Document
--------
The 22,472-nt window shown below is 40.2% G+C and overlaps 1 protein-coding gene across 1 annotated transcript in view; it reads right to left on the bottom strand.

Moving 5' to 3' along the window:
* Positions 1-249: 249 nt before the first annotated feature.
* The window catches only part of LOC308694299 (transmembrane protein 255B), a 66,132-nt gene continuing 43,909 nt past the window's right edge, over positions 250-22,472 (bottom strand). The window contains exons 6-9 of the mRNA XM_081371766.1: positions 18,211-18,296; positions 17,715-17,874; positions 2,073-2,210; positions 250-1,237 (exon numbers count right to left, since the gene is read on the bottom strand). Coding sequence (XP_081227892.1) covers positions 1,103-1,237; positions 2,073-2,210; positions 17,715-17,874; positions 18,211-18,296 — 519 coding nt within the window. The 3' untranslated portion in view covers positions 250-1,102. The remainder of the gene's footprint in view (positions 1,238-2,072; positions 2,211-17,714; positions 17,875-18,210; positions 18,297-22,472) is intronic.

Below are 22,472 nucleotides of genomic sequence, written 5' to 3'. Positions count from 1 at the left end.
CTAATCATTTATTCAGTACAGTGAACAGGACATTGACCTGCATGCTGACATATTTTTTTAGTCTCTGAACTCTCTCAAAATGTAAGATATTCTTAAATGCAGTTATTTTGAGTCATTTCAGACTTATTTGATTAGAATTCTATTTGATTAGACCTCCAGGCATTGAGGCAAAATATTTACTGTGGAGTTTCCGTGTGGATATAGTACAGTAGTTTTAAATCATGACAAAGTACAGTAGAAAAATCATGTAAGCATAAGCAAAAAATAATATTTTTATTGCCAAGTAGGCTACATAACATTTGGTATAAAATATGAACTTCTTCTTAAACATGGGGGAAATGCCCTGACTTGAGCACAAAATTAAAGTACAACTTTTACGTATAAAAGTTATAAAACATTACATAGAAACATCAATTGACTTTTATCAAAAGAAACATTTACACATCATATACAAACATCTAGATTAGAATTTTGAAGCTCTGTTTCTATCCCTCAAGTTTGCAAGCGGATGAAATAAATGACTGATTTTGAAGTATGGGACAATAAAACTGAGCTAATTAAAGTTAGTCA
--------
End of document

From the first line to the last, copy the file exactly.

The 22,472-nt window shown below is 40.2% G+C and overlaps 1 protein-coding gene across 1 annotated transcript in view; it reads right to left on the bottom strand.

Moving 5' to 3' along the window:
* Positions 1-249: 249 nt before the first annotated feature.
* The window catches only part of LOC308694299 (transmembrane protein 255B), a 66,132-nt gene continuing 43,909 nt past the window's right edge, over positions 250-22,472 (bottom strand). The window contains exons 6-9 of the mRNA XM_081371766.1: positions 18,211-18,296; positions 17,715-17,874; positions 2,073-2,210; positions 250-1,237 (exon numbers count right to left, since the gene is read on the bottom strand). Coding sequence (XP_081227892.1) covers positions 1,103-1,237; positions 2,073-2,210; positions 17,715-17,874; positions 18,211-18,296 — 519 coding nt within the window. The 3' untranslated portion in view covers positions 250-1,102. The remainder of the gene's footprint in view (positions 1,238-2,072; positions 2,211-17,714; positions 17,875-18,210; positions 18,297-22,472) is intronic.

Below are 22,472 nucleotides of genomic sequence, written 5' to 3'. Positions count from 1 at the left end.
CTAATCATTTATTCAGTACAGTGAACAGGACATTGACCTGCATGCTGACATATTTTTTTAGTCTCTGAACTCTCTCAAAATGTAAGATATTCTTAAATGCAGTTATTTTGAGTCATTTCAGACTTATTTGATTAGAATTCTATTTGATTAGACCTCCAGGCATTGAGGCAAAATATTTACTGTGGAGTTTCCGTGTGGATATAGTACAGTAGTTTTAAATCATGACAAAGTACAGTAGAAAAATCATGTAAGCATAAGCAAAAAATAATATTTTTATTGCCAAGTAGGCTACATAACATTTGGTATAAAATATGAACTTCTTCTTAAACATGGGGGAAATGCCCTGACTTGAGCACAAAATTAAAGTACAACTTTTACGTATAAAAGTTATAAAACATTACATAGAAACATCAATTGACTTTTATCAAAAGAAACATTTACACATCATATACAAACATCTAGATTAGAATTTTGAAGCTCTGTTTCTATCCCTCAAGTTTGCAAGCGGATGAAATAAATGACTGATTTTGAAGTATGGGACAATAAAACTGAGCTAATTAAAGTTAGTCA